If you want to try counter conditioning at a distance to see if that will help, give it a shot. You don't have much to lose since your dog's fear has already escalated to the point where you can't even take a walk and are avoiding the things your dog is afraid of. I'm glad you got your husband to stop coddling when your dog is afraid, but the damage has already been done.

At this point I think you are confused on what is a correction, what is a redirection, and what is containment with the leash. You need hand-on help.

Fearful dogs are a lot more of a challenge than dogs with other "issues". It takes an experienced person to observe this situation, see first-hand how you are interacting with your dog, and to teach you how to deal with this.

Your dog does not feel safe in your presence right now and has probably had their fear reinforced over and over by a lot of little things you are doing, which you are not even aware of. Even looking suddenly at a dog, raising the pitch of your voice, acting nervous, widening your eyes, stopping when they react, focusing on and/or avoiding scary objects and situations - can all add to this.

Your dog is always "reading" you...keep this in mind. A trusted, consistant leader who is not fearful of anything helps create a follower who also not fearful, simple as that.

I would take Cesar's show with a grain of salt, and get his book "Cesar's Way". His TV program shows what he is doing with a specific dog, but his book contains the philosophies behind the methods. The TV show will not give you the whole picture, and neither will listening to people who attack and smear him in fear and ignorance.
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Reward the good, ignore the bad, and always remember to duck during the temper tantrums!

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Here's to you, Jane Goodall. So much insight into the mind of a species from someone who's never trained a single chimp.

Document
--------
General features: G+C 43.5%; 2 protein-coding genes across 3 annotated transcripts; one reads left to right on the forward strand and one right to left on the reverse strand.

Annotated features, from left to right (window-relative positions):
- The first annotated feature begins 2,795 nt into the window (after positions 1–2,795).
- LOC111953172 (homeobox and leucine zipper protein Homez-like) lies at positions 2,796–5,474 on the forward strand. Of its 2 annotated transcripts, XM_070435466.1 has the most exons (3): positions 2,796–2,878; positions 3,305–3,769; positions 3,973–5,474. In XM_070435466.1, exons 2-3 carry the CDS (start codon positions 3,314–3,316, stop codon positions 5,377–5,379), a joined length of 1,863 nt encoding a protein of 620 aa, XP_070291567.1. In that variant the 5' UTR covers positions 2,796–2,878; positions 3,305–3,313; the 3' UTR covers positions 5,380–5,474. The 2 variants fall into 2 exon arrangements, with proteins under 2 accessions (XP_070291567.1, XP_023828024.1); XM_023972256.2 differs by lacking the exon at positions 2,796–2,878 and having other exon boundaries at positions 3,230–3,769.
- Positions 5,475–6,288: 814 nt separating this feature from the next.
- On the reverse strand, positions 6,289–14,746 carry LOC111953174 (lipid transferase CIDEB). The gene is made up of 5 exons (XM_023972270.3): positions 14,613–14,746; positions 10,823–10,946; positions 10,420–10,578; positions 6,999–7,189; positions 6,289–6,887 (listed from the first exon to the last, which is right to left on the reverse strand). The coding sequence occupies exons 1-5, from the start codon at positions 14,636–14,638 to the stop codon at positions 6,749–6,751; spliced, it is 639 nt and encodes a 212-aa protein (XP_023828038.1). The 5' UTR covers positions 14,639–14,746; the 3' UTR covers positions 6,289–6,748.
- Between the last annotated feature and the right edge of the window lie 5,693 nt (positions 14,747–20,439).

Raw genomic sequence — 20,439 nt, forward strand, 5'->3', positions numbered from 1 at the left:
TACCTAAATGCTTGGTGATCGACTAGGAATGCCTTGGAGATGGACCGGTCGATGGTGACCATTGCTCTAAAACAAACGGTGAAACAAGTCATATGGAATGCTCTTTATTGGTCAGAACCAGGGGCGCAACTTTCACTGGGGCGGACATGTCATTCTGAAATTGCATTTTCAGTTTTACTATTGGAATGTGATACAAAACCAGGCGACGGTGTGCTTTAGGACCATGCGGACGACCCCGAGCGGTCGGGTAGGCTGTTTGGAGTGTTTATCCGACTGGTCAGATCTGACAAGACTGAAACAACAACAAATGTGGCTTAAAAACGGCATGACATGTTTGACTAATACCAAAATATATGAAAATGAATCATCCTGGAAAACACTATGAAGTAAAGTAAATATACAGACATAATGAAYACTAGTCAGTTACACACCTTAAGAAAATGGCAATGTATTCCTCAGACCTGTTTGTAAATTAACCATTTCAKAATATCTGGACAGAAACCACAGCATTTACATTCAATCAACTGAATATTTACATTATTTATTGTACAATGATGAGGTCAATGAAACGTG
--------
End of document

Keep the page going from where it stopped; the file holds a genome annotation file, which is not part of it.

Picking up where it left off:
Last edited by Angelique; 08-15-2006 at 11:35 AM.
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  #15  
Old 08-15-2006, 11:25 AM
casablanca1 casablanca1 is offline
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You know, you could ask your vet about medication. Even if it's just a temporary thing, to calm her down long enough to learn that the scary things aren't deadly, it might be helpful. They do prescribe things like doggie Prozac for extreme behaviors, and if it's so bad you don't feel safe taking her out of the yard, it might be time to consider extreme measures.
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  #16  
Old 08-19-2006, 10:05 PM
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patience2 patience2 is offline
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Thanks everyone , and Angelique you sound very wise. She has come into
heat a few days ago, and is a little calmer right now. Could spaying
maybe calm her down a little bit? I am thinking more serious about
spaying her. As soon as shes out of heat I'm going to take her
to the Vet, and ask questions , see what they say about the
nervousness and prob get the spaying done. I'm also going to
work on being a more relaxed leader. Thanks again
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  #17  
Old 08-20-2006, 10:15 AM
Brattina88 Brattina88 is online now
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Spaying her is a great idea